Background: Non-Veteran Affair (VA) mental health care facilities are admitting increased numbers of military affiliated members due to recent changes, allowing veterans to outsource healthcare at civilian treatment centers. The VA reports less than 9 million veterans enrolled in VA services, leaving over 50% seeking treatment from civilian providers. Given the high prevalence of Posttraumatic Stress Disorder (PTSD) in the military population, it is imperative to implement a valid and reliable screening tool at primary care facilities to ensure timely and accurate diagnosis and treatment.

Method: This project aimed to provide an evidence-based education for intake nurses to understand prevalence of PTSD and to use a screening tool Primary Care PTSD for DSM-5 (PC-PTSD-5) in a non-VA behavioral health facility.

Setting: The project site was a civilian behavioral health facility located in West Phoenix Metropolitan area. The behavioral health facility serves mental health and substance abuse needs. Project implementation focused on the intake department.

Measures: Sociodemographic data, PTSD diagnosis criteria, prevalence and PC-PTDSD-5 screening tool knowledge collected from pre and posttest evaluation. Patients’ charts for those admitted 6-week before and 6-week after the education to calculate numbers of screening tools completed by nurses at intake assessment.

Data analysis: Descriptive statistics was used to describe the sample and key measures; the Wilcoxon Signed Rank Test was used to examine differences between pre-test and post-test scores. Cohen’s effect size was used to estimate clinical significance.

Results: A total of 23 intake nurses (87.0% female, 65.2% 20-39 years old, 52.2% Caucasian, 95.6% reported having 0-10 years of experience, 56.5% completed Associate’s degree) received the education. For PTSD-related knowledge, the pre-test score (Mdn = 6.00) was significantly lower than the post-test score (Mdn = 10.00; Z= -4.23, p < .001), suggesting an increase of PTSD knowledge among nurses after the education. Regarding the diagnosis, the percentage of patients who were diagnosed with PTSD increased from (0.02% to 20% after the education).

Discussion: An evidence-based education aimed at enhancing intake nurses’ knowledge, confidence and skills implementing a brief and no-cost PTSD screening tool showed positive results, including an increase of PTSD diagnosis. The implementation of this screening tool in a civilian primary mental health care facility was feasible and helped patients connect to PTSD treatment in a timely fashion. Continued use of paper version of screening tool will be maintained at facility as an intermediary solution until final approval through parent company is received to implement into electronic medical records.

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Date Created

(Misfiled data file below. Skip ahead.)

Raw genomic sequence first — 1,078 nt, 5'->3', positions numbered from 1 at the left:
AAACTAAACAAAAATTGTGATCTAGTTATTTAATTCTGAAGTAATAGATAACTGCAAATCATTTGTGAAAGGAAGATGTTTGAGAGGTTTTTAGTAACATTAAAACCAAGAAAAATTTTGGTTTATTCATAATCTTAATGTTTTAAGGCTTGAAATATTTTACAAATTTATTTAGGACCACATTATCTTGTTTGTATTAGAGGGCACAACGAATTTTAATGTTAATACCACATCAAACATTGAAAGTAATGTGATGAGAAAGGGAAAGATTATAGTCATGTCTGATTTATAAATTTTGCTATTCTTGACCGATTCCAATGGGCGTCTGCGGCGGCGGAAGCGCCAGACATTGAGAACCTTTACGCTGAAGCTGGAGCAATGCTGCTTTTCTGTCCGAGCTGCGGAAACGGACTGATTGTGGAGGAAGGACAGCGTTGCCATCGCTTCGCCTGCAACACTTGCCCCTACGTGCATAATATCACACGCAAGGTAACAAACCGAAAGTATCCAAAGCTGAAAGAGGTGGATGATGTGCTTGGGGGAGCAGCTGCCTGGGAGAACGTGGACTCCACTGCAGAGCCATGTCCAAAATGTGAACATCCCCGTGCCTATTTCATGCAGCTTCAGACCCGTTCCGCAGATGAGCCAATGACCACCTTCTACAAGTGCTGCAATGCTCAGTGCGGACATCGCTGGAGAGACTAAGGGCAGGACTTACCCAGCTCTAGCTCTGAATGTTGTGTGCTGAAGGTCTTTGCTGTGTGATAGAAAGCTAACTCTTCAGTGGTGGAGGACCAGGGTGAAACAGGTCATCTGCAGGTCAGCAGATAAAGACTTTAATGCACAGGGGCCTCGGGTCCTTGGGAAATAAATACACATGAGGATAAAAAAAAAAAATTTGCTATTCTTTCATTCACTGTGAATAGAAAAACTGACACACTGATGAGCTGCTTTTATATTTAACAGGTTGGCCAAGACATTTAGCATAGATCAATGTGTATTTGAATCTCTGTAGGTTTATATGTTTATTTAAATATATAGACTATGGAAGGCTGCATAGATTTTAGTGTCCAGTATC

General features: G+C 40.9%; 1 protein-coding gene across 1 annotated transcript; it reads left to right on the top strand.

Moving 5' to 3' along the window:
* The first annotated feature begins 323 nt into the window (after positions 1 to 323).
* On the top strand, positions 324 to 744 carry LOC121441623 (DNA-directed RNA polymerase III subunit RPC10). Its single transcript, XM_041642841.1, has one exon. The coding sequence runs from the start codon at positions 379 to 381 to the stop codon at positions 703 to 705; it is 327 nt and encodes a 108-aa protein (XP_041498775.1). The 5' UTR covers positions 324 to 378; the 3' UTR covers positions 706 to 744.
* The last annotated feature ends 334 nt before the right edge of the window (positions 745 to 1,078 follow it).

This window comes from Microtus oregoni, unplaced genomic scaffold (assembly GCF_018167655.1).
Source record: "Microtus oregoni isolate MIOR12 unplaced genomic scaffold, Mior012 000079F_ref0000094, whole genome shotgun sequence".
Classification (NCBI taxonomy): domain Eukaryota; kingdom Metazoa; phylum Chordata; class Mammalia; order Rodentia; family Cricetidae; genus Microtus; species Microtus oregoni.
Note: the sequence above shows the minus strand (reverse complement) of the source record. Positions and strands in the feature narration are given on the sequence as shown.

2020-05-06

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Mental Health Application in Anxiety

Description

Background: The shortage of providers, therapists, and long waiting times for appointments in the United States is growing. Mental health technology applications (apps) expand the strategies available to people with mental health conditions to achieve their goals for well being

Background: The shortage of providers, therapists, and long waiting times for appointments in the United States is growing. Mental health technology applications (apps) expand the strategies available to people with mental health conditions to achieve their goals for well being through self-management of symptoms.

Methods: A project was undertaken at an outpatient behavioral setting in urban Arizona to determine the use and effectiveness of a mental health app called insight timer to reduce anxiety symptoms. Adult clients with anxiety symptoms were provided with the insight timer app to use over a period of eight weeks. Anxiety was evaluated with the GAD-7 scale initially and after the eight weeks of app use. Usability and the quality of the app were assessed with an app rating scale at the end of the eight weeks.

Results: Findings of the Wilcoxon Signed Ranks test indicated changes in pre and posttest assessment scores as significant (p = .028), which is a significant reduction in anxiety among seven clients who completed the 8-week intervention. the mean TI score was 15.57 (SD = 4.9), and the mean T2 score was 7.71 (SD = 5.7). Besides, Cohen's effect size value (d = 1.465) suggested large clinical significance for GAD7 in pre and posttest.

Discussion: Evidence suggests that the use of an evidence-based app can effectively reduce anxiety symptoms and improve the quality of life. The use of mental health apps like insight timer could reduce health care costs associated with unnecessary hospital admissions as well as re-hospitalizations. The routine use of apps such as the insight timer may also be beneficial to all the clients who have anxiety symptoms in outpatient as well as inpatient settings.

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Date Created
2020-05-06

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Mental Health of Sikh American Adolescents: A Thematic Literature Review

Description

The purpose of the current research is to synthesize and analyze the available literature on the mental health of Sikh American adolescents, addressing gaps and proposing areas of further research. It assesses and compares perceptions of mental health in both

The purpose of the current research is to synthesize and analyze the available literature on the mental health of Sikh American adolescents, addressing gaps and proposing areas of further research. It assesses and compares perceptions of mental health in both Asian Indian and Sikh demographics, as the majority of Sikhs are ethnically Asian Indian. The research is also intended to supplement the current understanding of mental health in the Sikh community with a discussion on the culturally-based risk and protective factors for mental health and Western mental health care access.

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Date Created
2021-05

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Association of Mental Health Stigma with Marital Quality in Police Wives

Description

Previous research on law enforcement officers has not included studies of marital relationships from the spouse perspective, and tend to focus on workplace-based manifestations of stress and other health issues. This study fills a gap in current research by surveying

Previous research on law enforcement officers has not included studies of marital relationships from the spouse perspective, and tend to focus on workplace-based manifestations of stress and other health issues. This study fills a gap in current research by surveying police wives about their personal experiences of marriage to law enforcement officers, and mental health as it relates to themselves and their husbands. We examined the association of mental health stigma with marital quality in a sample of 969 police wives. We found a significant negative association between wives’ perceptions of police officers’ mental health stigma and marital quality, and additionally that wife characteristics of positive emotion and reappraisal are positively associated with marital quality, but do not act as moderators. We also discussed methods of reducing negative impacts of mental health stigma on marital quality, specifically mandatory police officer counseling and marital quality interventions.

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Date Created
2021-05